I have been wrestling with this very question all my life. (I think my mom planted it in my head.) As a young sports reporter in the late ‘60’s, with Vietnam and civil rights and a hazy, flowery little revolution going on, I needed to write about The Real World.
In 1970, I took the giant leap and became a news reporter based in Appalachia, definitely part of the Real World. To my chagrin, while driving to the latest coal-mine disaster, I soon found myself listening to a young feller named Al Michaels broadcast Cincinnati Reds games.
Back in New York, covering shootouts and political chicanery and drug deaths of the seedy 70’s, I began going to Mets games with my kids. This told me I, too, was hooked on something I could not shake. By 1982, I was a sports columnist, working in stadiums packed with people wearing the same color (red being the most annoying), observing a lot of drinking and chanting and gaping.
I quickly became an abolitionist toward boxing (while liking most boxers), and I long ago concluded that football is bad for the brain — both of players and fans. Twelve minutes of action in three and a half hours? Are we really that far gone? I came to have no respect for large universities best known for big-time football and basketball. I got burned by writing too many columns about Lance Armstrong and the baseball cheats.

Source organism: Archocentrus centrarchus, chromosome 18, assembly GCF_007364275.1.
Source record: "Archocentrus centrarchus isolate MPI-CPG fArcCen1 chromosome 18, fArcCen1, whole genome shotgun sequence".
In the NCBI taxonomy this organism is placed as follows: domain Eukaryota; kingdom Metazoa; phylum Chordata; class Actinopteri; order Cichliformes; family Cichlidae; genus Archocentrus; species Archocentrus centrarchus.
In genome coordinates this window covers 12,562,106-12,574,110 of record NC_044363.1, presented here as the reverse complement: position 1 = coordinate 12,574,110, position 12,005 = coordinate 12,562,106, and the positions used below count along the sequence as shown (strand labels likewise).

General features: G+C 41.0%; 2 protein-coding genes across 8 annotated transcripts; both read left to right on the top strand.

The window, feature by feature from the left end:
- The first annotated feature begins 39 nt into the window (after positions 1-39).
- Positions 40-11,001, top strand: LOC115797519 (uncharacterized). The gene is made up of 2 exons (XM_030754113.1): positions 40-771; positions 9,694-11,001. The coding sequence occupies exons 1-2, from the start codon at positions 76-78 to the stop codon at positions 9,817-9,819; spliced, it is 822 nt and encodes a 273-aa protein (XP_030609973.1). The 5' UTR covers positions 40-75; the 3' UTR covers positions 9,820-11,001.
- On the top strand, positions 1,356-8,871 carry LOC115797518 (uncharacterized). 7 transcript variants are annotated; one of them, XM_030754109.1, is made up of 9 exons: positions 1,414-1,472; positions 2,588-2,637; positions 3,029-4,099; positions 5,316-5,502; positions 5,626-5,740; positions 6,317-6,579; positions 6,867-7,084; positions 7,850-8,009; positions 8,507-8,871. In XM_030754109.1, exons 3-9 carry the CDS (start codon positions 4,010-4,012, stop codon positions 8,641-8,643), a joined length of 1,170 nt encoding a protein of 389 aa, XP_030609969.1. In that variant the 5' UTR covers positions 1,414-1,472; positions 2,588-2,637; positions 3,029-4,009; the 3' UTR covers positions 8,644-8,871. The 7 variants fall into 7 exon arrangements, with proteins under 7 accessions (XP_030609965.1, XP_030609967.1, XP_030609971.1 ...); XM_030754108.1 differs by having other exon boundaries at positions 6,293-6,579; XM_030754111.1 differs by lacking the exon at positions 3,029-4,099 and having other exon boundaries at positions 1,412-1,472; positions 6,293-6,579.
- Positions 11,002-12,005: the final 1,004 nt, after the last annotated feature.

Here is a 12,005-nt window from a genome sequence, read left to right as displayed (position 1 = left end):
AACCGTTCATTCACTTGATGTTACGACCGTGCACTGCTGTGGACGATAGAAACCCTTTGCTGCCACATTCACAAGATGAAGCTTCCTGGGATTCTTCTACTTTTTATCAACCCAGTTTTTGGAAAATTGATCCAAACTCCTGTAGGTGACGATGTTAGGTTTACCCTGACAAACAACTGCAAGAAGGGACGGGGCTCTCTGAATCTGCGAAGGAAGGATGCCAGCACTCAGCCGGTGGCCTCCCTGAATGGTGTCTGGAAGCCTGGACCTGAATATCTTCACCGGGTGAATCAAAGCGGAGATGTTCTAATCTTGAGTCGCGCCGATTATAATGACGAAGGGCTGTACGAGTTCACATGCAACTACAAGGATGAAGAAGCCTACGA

Still, I concluded we should not eliminate all sports because what else would people do with their time? People should not allow themselves to become “sports fans,” who watch anything that moves. That self-description suggests sheer psychological surrender. Let’s be discerning.
When I retired from The New York Times at the end of 2011, I stopped having to know anything, anything at all, about football. It was surprisingly easy. Next thing to ignore was basketball, mostly because of Carmelo Anthony. Once I no longer went to the raucous opening Thursday of March Madness — the bands, the upsets, the southern cheerleaders — the entire sport vanished. I haven’t seen a second of the NCAA tournament. Really, life goes on.
My current position is: Everybody should cut watching sports to a bare essential. (Playing, competing, exercising, is a totally different proposition.)
Make healthy choices. Forty-five minutes of a good soccer match, one half, are perfect for my slog on the treadmill at home. Baseball? I can watch anything Mets and almost nothing Yankees. Lagares, deGrom. Harvey. Wright. The bullpen. Give that up? You see what I mean?
I would ban all sports talk shows on radio and TV, all those yakkers in studios, preening and pontificating. Get a life. It’s the event itself that matters.
I wouldn’t say that sports build character. Maybe they do, but often by accident or individual free will. However, let me drop a few words on you — reality shows, global warming denial, the Stock Market, Congress, Big Pharma, Big Medicine. There is worse mischief going on out there.
Just be disciplined. Show some self-respect.